Business

In a grocer's proposed spot, residents remain

Wednesday morning at the Colony apartments in Charlotte, chipmunks scurried across tree-lined streets. Residents walked dogs. And inside the leasing office, assistant manager Robin Corum greeted guests with a wide smile and hearty hello.

If you were looking for an apartment, you would have been in luck.

If you're among those eager to see Whole Foods come to Charlotte, well, not so much.

The sought-after Austin, Texas-based gourmet grocer is supposed to build its first Charlotte-area store here, at Sharon and Colony roads, a block from SouthPark mall. And that's still emphatically the plan, those involved with the project say.

But four years after Whole Foods announced it was coming to the area, a Charlotte store is nowhere to be seen. Work on the SouthPark site won't begin until mid-2010 at the earliest, the Colony's owner says, and the proposed 50,000-square-foot Whole Foods has no set opening date.

In the meantime, other stores specializing in the natural and organic products that Whole Foods features are expanding in the region and winning customers – including an Earth Fare that opened across the street from the Colony last year. Conventional grocers, such as the nearby Morrocroft Harris Teeter, are also paying greater attention to such items.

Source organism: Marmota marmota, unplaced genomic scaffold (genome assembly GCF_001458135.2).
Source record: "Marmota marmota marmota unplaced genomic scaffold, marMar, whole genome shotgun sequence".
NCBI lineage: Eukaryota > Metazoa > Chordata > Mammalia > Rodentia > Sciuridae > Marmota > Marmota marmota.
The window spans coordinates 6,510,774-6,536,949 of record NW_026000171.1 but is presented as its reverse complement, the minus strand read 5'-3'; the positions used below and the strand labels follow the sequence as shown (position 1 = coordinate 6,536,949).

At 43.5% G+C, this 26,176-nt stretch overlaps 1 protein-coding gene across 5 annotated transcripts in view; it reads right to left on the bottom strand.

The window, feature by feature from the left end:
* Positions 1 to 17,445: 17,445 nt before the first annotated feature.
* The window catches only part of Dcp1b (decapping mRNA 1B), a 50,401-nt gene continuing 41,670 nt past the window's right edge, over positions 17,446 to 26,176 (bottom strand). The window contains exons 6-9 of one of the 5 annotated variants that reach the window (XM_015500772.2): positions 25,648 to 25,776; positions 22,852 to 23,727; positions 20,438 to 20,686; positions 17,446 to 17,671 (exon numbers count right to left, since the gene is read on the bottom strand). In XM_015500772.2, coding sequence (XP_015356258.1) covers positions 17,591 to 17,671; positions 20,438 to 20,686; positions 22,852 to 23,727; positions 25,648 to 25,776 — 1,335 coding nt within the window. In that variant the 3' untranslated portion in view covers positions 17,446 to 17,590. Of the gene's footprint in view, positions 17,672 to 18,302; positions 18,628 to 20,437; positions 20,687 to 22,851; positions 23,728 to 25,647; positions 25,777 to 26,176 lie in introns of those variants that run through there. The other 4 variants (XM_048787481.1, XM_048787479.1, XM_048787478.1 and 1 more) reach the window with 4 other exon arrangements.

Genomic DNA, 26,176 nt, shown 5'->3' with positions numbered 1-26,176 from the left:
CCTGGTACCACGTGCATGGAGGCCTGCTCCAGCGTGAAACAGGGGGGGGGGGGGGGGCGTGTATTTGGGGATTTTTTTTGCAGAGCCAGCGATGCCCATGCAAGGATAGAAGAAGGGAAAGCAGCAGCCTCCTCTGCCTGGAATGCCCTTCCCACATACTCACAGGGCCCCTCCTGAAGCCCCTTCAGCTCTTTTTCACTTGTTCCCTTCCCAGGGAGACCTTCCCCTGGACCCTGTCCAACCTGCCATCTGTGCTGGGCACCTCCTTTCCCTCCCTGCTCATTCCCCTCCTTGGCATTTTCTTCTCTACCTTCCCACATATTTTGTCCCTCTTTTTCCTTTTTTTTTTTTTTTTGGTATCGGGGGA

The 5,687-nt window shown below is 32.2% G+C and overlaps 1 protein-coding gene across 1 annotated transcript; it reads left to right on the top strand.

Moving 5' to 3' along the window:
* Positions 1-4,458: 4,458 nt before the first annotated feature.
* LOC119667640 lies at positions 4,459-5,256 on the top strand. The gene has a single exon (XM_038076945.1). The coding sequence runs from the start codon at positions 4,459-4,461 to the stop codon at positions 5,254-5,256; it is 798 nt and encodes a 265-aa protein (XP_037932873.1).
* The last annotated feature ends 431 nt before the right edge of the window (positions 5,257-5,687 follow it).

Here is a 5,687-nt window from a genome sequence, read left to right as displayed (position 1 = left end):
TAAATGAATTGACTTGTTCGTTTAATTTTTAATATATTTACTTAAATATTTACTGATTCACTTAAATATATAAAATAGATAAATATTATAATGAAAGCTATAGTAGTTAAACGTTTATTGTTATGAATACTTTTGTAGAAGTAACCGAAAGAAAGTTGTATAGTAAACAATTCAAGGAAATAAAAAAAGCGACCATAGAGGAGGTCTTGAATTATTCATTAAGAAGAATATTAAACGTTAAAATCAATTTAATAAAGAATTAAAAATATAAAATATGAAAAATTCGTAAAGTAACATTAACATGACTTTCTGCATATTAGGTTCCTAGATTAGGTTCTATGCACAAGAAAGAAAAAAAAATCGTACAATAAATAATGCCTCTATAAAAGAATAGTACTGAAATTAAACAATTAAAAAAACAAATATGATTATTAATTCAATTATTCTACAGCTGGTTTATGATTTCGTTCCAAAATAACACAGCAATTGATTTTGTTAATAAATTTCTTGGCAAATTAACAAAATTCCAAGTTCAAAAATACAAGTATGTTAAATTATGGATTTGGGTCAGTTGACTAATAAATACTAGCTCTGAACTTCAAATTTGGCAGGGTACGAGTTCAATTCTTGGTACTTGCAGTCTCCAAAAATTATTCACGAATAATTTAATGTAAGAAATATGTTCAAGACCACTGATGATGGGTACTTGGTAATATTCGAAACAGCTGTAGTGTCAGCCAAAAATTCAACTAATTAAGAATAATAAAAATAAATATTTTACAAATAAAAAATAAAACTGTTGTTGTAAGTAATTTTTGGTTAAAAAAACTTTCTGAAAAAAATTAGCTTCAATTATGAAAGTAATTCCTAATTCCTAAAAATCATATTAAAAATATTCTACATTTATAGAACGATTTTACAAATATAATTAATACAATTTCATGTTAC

Meanwhile, residents at the Colony – a 36-year-old complex with 353 units in two-story brick buildings – go about their lives at a much-coveted location, curious about what comes next.

Sl ow progress

Whole Foods, the nation's largest natural and organic grocery chain, has wowed customers with its expansive – and pricey – selection of produce, meat, cheese, wine, baked goods and prepared foods.

Its stores are located primarily in major cities and some college towns, including many where newcomers to the Charlotte area have lived. Of the nation's 35 largest metro areas, only three – Charlotte, Riverside, Calif., and Virginia Beach – don't have a Whole Foods.

In the Carolinas, the chain has locations in Winston-Salem, Greenville, S.C., Charleston and the Raleigh-Durham area.

Ever since plans to open a Whole Foods in Elizabeth fell through last year, the grocer has focused on bringing its first local store to the 27-acre tract where the Colony stands.

Progress has been slower than anticipated, those involved with the project acknowledge.

“We don't put stores on every corner, so we're always looking for a great spot for our customer base,” Whole Foods spokeswoman Darrah Horgan said. “(Real estate has) been a challenge.”

Nonetheless, the chain remains “very excited” about opening stores in Charlotte and is considering additional locations here, she said.

The SouthPark Whole Foods would be part of a mixed-use project likely to bring residences, a retirement community, a hotel and other retail to the space now occupied by the Colony, said Tim Hose, president of First Landmark, the Charlotte-based company that owns the complex and other properties.